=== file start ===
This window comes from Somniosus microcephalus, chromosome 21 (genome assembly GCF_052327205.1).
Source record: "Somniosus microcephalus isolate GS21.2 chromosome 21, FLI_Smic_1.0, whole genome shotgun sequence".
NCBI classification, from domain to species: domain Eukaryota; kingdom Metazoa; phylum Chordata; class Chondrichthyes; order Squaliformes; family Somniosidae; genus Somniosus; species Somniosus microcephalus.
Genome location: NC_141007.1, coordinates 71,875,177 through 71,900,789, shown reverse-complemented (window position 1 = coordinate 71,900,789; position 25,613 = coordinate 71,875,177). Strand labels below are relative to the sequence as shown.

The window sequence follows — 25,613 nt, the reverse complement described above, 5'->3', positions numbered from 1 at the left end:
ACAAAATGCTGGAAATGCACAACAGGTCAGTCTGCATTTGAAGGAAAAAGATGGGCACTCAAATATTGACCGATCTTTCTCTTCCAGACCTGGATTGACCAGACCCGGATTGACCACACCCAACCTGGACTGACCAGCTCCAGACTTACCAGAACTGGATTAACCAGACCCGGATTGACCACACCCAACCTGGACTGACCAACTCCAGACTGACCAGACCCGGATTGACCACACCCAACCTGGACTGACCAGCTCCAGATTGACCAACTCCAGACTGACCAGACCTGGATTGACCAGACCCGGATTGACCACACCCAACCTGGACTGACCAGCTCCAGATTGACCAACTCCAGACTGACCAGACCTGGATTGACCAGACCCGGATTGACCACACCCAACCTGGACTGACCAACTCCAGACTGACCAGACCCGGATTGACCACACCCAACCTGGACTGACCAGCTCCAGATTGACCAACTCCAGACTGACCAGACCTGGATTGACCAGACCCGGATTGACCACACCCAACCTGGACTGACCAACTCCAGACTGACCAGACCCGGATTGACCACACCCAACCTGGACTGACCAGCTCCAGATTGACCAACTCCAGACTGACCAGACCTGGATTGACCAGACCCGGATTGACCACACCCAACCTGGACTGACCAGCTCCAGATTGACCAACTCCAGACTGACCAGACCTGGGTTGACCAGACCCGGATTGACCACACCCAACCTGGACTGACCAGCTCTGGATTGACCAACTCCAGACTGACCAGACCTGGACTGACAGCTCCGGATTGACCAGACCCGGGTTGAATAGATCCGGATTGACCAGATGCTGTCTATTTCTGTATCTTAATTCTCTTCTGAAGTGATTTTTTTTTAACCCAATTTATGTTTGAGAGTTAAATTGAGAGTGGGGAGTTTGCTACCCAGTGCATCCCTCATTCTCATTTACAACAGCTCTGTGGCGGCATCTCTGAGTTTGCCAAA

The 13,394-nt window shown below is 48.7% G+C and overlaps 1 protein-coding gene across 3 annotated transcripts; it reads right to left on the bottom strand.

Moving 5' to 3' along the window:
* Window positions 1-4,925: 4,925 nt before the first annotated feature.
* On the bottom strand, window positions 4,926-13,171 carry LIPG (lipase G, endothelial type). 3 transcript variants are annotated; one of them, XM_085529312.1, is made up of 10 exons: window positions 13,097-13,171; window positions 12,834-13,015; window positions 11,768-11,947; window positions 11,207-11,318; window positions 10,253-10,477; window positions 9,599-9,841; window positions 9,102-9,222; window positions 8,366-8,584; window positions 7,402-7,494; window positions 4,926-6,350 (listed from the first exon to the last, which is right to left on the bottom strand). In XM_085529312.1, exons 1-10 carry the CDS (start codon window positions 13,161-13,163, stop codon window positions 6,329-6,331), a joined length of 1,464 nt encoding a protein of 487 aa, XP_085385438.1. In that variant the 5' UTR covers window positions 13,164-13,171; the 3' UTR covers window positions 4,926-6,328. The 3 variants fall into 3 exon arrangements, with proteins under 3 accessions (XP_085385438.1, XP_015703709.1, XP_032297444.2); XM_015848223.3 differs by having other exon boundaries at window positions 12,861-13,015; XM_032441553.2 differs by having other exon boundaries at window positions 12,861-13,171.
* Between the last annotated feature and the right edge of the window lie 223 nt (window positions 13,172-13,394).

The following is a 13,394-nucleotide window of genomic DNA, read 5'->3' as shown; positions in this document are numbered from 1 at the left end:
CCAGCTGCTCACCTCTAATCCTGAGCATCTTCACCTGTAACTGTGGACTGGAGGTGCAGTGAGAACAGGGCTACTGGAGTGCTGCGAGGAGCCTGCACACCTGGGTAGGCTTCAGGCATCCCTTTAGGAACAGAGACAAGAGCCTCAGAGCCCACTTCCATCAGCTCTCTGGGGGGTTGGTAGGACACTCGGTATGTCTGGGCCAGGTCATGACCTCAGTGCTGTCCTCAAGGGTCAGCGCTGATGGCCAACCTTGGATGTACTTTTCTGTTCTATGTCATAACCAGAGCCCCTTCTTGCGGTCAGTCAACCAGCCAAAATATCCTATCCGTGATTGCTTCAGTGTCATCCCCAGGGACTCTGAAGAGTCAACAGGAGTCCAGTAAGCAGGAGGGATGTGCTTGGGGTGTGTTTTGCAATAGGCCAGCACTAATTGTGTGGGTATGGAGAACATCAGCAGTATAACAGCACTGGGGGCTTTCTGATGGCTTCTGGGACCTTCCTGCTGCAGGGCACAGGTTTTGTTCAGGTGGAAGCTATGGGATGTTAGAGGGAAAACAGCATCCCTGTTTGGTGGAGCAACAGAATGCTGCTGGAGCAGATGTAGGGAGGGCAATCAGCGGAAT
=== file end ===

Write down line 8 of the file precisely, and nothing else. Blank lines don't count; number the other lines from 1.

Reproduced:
Moving 5' to 3' along the window: